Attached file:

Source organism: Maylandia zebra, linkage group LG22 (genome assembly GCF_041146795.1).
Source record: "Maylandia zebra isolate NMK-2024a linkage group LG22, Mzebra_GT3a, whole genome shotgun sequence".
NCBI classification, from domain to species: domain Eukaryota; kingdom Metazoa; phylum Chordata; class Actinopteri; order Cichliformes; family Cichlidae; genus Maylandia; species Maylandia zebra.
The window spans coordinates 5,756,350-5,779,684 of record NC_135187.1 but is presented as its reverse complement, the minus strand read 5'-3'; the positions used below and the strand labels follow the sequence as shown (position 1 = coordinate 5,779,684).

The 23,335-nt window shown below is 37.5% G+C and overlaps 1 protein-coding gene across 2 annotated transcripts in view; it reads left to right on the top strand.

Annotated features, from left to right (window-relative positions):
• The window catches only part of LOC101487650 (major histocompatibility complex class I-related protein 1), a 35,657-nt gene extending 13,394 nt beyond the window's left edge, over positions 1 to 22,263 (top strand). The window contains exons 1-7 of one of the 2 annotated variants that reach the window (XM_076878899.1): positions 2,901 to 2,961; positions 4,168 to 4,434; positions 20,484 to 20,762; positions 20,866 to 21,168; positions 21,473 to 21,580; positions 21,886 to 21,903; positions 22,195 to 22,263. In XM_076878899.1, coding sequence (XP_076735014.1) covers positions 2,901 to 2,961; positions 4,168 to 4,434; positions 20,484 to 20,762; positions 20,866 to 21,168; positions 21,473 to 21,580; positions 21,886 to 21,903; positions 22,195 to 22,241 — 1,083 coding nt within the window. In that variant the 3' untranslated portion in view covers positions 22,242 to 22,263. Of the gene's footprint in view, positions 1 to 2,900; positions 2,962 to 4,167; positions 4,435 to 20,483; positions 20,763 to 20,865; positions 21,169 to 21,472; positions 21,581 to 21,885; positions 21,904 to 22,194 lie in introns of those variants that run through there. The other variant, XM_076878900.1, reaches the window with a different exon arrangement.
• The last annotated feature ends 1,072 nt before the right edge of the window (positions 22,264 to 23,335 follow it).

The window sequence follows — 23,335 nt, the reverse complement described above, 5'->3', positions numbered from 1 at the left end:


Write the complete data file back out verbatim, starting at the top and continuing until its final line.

Source organism: Maylandia zebra, linkage group LG22 (genome assembly GCF_041146795.1).
Source record: "Maylandia zebra isolate NMK-2024a linkage group LG22, Mzebra_GT3a, whole genome shotgun sequence".
NCBI classification, from domain to species: domain Eukaryota; kingdom Metazoa; phylum Chordata; class Actinopteri; order Cichliformes; family Cichlidae; genus Maylandia; species Maylandia zebra.
The window spans coordinates 5,756,350-5,779,684 of record NC_135187.1 but is presented as its reverse complement, the minus strand read 5'-3'; the positions used below and the strand labels follow the sequence as shown (position 1 = coordinate 5,779,684).

The 23,335-nt window shown below is 37.5% G+C and overlaps 1 protein-coding gene across 2 annotated transcripts in view; it reads left to right on the top strand.

Annotated features, from left to right (window-relative positions):
• The window catches only part of LOC101487650 (major histocompatibility complex class I-related protein 1), a 35,657-nt gene extending 13,394 nt beyond the window's left edge, over positions 1 to 22,263 (top strand). The window contains exons 1-7 of one of the 2 annotated variants that reach the window (XM_076878899.1): positions 2,901 to 2,961; positions 4,168 to 4,434; positions 20,484 to 20,762; positions 20,866 to 21,168; positions 21,473 to 21,580; positions 21,886 to 21,903; positions 22,195 to 22,263. In XM_076878899.1, coding sequence (XP_076735014.1) covers positions 2,901 to 2,961; positions 4,168 to 4,434; positions 20,484 to 20,762; positions 20,866 to 21,168; positions 21,473 to 21,580; positions 21,886 to 21,903; positions 22,195 to 22,241 — 1,083 coding nt within the window. In that variant the 3' untranslated portion in view covers positions 22,242 to 22,263. Of the gene's footprint in view, positions 1 to 2,900; positions 2,962 to 4,167; positions 4,435 to 20,483; positions 20,763 to 20,865; positions 21,169 to 21,472; positions 21,581 to 21,885; positions 21,904 to 22,194 lie in introns of those variants that run through there. The other variant, XM_076878900.1, reaches the window with a different exon arrangement.
• The last annotated feature ends 1,072 nt before the right edge of the window (positions 22,264 to 23,335 follow it).

The window sequence follows — 23,335 nt, the reverse complement described above, 5'->3', positions numbered from 1 at the left end: